- Water the lawn. Make sure that it is completely soaked with water.
- If needed, create a border for the area that you intend to mulch especially those places along sidewalks and other hardscapes. This will prevent the re-emergence of grass and other unwanted plants in other parts of your lawn or garden.
- Cover your lawn with 1-2 inches of compost or worm castings.
- Place 5-8 layers of newspaper sheets or cardboard over the lawn. Lay them just like roof shingles but make sure that there are no gaps in between.
- Wet each sheet slightly so that it won't be blown away by the wind.
- Cover the sheet mulch this time with about 4-6 inches of wood chip mulch.
That's it! Now, you just have to wait for about 6-10 months to completely kill the grass all the way from its roots and any remaining seeds in your soil.
One of the best things about this procedure is that you can just leave it there. You don't have to do much for its care and maintenance. Sure, you can water it once in a while, especially during dry months but you don't need to soak it all the way through. The compost and worm castings will take care of the decomposition process.
Fall is the best time to start your sheet mulching so that your lawn will be ready for planting come springtime. But before anything else, it is advisable to install your hardscape and irrigation first before you mulch so that they are already in place when you're ready to replace your lawn with the plants and trees that you like to grow.
Do I need to remove grass before mulching?
You might be wondering why you have to remove grass at all if mulching will kill it anyway. We understand that it can be time-consuming but this is an important part of ground preparation.
It is advised that you set your mower to the lowest setting so that you can cut the grass as short as possible. This will make it easier for you to clean the lawn, remove dirt, rock, and debris, and poke the soil so that you can loosen it. All of these actions will help speed up the decomposition process and contribute to a successful sheet mulching.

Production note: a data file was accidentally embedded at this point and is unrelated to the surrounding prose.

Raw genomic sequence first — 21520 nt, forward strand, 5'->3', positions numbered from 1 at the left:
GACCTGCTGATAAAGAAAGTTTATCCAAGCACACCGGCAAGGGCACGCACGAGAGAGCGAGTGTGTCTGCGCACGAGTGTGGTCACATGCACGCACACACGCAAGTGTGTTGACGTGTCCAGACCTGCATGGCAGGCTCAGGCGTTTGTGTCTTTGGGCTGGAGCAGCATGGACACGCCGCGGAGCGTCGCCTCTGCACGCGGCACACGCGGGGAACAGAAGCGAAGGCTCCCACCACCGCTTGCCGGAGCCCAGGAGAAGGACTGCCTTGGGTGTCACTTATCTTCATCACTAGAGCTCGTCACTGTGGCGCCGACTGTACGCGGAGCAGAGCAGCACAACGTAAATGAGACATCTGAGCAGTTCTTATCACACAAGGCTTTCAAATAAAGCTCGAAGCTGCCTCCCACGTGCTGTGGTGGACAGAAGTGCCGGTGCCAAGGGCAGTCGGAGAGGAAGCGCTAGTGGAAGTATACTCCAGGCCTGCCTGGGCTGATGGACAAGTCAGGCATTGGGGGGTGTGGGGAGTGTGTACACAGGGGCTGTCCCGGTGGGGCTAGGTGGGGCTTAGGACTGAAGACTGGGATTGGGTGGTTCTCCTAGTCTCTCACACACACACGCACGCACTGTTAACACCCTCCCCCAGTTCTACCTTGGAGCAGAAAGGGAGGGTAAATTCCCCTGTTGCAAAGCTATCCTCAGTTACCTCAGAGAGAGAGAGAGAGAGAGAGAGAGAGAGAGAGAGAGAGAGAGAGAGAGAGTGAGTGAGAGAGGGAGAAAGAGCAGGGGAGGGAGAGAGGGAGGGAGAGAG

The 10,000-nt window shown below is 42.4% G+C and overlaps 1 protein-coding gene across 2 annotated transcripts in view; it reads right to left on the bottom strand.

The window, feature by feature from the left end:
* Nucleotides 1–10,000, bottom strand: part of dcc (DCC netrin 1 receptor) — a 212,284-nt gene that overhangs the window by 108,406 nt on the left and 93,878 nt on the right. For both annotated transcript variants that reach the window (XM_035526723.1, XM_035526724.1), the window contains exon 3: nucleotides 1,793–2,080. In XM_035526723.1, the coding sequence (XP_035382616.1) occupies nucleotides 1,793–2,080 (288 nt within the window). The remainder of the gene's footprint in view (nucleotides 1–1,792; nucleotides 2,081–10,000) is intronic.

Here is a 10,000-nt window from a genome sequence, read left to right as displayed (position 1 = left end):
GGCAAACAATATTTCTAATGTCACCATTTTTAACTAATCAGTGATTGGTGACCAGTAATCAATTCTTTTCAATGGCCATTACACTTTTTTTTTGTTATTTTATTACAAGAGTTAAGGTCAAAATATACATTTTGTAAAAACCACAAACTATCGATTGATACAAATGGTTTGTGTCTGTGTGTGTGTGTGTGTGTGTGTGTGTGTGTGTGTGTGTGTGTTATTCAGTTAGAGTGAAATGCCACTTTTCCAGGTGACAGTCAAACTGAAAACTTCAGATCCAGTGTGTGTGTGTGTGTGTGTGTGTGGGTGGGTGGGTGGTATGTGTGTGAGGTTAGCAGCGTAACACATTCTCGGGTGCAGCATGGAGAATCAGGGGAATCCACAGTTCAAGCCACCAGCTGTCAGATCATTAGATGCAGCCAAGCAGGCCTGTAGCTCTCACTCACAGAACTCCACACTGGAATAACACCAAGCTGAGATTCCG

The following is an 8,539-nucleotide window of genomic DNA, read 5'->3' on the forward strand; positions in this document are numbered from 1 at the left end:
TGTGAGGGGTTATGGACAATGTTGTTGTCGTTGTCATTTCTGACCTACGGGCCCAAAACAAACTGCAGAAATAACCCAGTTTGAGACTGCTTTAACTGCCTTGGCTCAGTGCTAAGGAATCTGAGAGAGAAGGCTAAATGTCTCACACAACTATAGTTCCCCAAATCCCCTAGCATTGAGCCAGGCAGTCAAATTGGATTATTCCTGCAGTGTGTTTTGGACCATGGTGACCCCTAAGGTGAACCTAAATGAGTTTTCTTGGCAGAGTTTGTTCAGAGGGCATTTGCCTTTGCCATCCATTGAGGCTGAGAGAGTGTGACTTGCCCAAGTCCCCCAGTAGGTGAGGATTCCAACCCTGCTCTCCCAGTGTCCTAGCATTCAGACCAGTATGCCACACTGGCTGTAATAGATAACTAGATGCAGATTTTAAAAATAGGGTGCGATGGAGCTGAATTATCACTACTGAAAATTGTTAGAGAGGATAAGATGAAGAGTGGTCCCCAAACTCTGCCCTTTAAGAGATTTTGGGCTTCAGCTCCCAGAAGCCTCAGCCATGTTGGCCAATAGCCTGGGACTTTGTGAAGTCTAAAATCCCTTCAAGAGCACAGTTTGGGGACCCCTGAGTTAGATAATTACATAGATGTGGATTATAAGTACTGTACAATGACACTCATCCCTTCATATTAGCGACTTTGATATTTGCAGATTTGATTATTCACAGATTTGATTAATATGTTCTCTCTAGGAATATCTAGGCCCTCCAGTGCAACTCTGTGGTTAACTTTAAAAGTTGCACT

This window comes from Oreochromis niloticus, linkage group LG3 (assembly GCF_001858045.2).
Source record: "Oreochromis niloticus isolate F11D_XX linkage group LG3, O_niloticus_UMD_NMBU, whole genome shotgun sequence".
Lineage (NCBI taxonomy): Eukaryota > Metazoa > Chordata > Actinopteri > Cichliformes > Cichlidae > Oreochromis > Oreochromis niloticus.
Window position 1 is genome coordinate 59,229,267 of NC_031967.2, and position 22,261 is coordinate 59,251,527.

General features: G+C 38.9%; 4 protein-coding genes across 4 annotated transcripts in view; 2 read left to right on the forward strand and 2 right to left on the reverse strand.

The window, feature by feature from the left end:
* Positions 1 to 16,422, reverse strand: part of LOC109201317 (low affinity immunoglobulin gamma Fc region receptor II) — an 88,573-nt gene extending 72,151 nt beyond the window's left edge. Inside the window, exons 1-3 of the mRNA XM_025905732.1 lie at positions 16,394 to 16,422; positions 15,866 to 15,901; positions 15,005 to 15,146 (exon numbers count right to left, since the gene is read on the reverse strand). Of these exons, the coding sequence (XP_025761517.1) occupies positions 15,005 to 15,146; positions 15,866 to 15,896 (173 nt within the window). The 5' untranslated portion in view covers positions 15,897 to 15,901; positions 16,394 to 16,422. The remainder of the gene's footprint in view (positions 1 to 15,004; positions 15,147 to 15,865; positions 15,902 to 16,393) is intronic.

If the soil is dry, you can also water it after you've cut the grass. This will ensure that the water really reaches the soil and penetrates it. This is a crucial part of sheet mulching as it makes your soil conducive for decomposition.
How long does it take sheet mulching to break down?
Sheet mulching is a long process. As mentioned earlier, it'll take about 6-10 months before the grass is killed off completely. This is also the same period that it needs for sheet mulching to break down.
Newspaper sheets will break down faster than cardboard but the presence of compost or worm castings will help hasten decomposition. And these organic materials will be added to the components of the compost that'll further enrich your soil.
Not only that, but even the grass that you're trying to get rid of will also add nutrients to the soil once it decomposes.
Can you plant right after sheet mulching?
The short answer to this question is no, you cannot plant right after sheet mulching. Some experts recommend waiting for one season to pass while some are good with waiting up to 6 weeks. This will help ensure that the grass or weeds have really been killed, decomposed, and they won't be there anymore when you start your new garden.
When your lawn is finally grass-free, you can already plant whatever you want to grow in your garden - flowers, trees, shrubs, vegetables, fruits, anything you want! You've got rich soil on your lawn so you won't have a hard time growing them. Waiting pays off and you can expect better results when you give your lawn enough time to sit.
It also won't be difficult to maintain since you've gotten rid of the irritating grass and weeds that always seem to grow faster than the plants that you desire to have in your garden.
Sheet mulching may be a long process but with just the use of newspaper and cardboard, you can be assured of a successful lawn replacement. At the same time, it is good for the environment. So, happy mulching!
To read about related topics, kindly click the following links: